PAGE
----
The title to the email in my inbox was ""Au revoir, mademoiselle," and although I'm not single, I thought they were using a conventional form of flattery to remind me that it was time to renew my commitment to their excellent language site. Alas, non!
The decision comes after months of campaigning by two French feminist groups, Osez le féminisme! (Dare To Be Feminist!) and Les Chiennes de garde (The Watchdogs), who argue that the term places an unfair emphasis on a woman's marital status. Mademoiselle literally means "my young lady" (ma + demoiselle), just as madame comes from "my lady" and monsieur "my lord." Monsieur has long been used to identify both single and married men, as the archaic male equivalent of mademoiselle, mon damoiseau, never became an honorific title. Now madame will be used for all women, whether single or married, and is thus best translated as "Ms." instead of "Mrs."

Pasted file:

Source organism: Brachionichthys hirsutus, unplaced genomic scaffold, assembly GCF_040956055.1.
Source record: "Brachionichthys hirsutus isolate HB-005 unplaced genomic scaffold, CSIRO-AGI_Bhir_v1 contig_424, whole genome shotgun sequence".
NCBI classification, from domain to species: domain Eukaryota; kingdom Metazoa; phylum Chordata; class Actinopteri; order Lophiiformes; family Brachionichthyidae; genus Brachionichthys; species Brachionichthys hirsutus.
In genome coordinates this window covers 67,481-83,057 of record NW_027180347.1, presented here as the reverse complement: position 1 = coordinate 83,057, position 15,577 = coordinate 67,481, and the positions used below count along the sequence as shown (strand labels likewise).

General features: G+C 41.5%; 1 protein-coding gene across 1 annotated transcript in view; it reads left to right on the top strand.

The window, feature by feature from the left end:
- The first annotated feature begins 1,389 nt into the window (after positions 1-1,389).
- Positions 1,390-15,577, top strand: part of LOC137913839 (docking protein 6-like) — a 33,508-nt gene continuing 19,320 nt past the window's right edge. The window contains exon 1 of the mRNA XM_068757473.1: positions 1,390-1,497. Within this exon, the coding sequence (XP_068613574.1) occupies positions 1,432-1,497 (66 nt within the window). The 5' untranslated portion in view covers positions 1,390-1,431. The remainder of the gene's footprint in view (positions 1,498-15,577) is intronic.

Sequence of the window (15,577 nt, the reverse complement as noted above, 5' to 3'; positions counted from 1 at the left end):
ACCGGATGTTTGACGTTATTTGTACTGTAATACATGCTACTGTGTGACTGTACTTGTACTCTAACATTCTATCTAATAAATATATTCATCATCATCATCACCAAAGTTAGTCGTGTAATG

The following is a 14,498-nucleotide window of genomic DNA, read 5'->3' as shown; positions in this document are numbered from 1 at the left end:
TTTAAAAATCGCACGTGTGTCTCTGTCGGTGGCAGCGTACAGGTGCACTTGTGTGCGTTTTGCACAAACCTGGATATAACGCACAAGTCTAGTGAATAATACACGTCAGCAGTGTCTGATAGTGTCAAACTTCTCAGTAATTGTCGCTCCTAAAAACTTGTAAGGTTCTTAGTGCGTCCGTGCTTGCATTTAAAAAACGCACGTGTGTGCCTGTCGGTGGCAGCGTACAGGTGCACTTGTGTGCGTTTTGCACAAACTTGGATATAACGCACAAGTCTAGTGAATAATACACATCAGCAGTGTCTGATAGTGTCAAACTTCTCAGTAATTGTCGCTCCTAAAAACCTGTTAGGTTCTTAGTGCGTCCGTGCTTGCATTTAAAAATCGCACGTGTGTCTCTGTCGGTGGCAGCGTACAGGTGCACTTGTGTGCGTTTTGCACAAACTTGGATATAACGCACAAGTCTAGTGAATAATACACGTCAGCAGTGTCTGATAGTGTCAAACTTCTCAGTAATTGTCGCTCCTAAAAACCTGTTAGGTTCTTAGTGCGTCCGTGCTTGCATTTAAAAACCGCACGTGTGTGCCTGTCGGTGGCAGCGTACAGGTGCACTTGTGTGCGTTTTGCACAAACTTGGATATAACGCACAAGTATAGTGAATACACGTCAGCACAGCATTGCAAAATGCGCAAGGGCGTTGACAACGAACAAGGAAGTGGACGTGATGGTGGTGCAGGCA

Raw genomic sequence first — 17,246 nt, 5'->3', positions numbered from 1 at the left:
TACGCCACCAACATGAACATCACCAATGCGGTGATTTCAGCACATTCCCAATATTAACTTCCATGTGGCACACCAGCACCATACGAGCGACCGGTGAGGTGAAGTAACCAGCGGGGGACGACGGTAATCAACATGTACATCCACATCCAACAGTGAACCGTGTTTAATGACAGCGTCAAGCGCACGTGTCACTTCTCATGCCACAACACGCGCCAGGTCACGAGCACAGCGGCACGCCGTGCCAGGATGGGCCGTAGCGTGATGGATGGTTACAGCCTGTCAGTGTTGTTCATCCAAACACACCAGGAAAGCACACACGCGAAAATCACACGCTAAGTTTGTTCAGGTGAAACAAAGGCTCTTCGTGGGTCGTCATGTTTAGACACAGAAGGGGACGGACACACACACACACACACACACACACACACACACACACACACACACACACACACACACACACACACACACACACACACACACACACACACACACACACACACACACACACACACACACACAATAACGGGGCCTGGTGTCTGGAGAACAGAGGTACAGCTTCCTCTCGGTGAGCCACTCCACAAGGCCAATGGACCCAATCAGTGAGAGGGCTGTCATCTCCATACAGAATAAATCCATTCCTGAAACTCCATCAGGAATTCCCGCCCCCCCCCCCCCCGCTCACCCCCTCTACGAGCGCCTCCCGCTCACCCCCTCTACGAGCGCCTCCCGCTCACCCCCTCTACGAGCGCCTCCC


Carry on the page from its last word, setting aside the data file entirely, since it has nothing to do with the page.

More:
The Prime Minister's order will also replace nom de jeune fille (maiden name) and nom patronymique (patronymic) with nom de famille (family name), and nom d'époux/nom d'épouse (married name) with nom d'usage (used name).
Well, there you have it. Just as in English, the differentiation will be erased in official realms, though "Miss" is still used as a form of courtesy to those who look like they won't scowl at its kindliness.
Another victory for those with an axe to grind against sex differences and marriage itself. And although "au revoir" technically means "until we see each other again," we might not see this term restored in our lifetimes.